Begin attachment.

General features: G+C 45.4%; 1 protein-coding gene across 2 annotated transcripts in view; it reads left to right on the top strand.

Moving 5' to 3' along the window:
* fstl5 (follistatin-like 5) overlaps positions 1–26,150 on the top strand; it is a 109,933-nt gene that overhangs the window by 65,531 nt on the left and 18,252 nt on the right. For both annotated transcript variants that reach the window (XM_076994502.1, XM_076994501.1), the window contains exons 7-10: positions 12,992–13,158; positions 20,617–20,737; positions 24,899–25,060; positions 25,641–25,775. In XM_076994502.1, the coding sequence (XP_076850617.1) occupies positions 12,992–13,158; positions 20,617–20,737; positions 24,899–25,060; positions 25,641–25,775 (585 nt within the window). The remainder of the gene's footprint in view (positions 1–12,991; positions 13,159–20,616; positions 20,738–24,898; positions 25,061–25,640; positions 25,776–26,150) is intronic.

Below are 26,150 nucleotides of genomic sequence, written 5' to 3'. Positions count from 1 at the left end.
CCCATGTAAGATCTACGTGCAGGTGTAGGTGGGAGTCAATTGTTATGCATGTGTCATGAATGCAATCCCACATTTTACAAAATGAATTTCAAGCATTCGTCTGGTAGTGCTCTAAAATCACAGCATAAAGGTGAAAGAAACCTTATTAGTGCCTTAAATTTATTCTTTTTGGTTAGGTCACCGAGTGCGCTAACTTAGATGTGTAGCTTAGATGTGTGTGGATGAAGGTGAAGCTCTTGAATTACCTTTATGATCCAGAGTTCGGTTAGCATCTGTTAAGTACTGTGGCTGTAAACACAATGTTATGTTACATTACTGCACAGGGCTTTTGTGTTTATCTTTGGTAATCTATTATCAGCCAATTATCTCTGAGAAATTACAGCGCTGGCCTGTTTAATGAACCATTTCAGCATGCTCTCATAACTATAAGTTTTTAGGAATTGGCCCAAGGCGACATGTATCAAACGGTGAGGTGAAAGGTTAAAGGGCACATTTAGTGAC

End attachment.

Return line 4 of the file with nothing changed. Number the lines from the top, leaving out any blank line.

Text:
Below are 26,150 nucleotides of genomic sequence, written 5' to 3'. Positions count from 1 at the left end.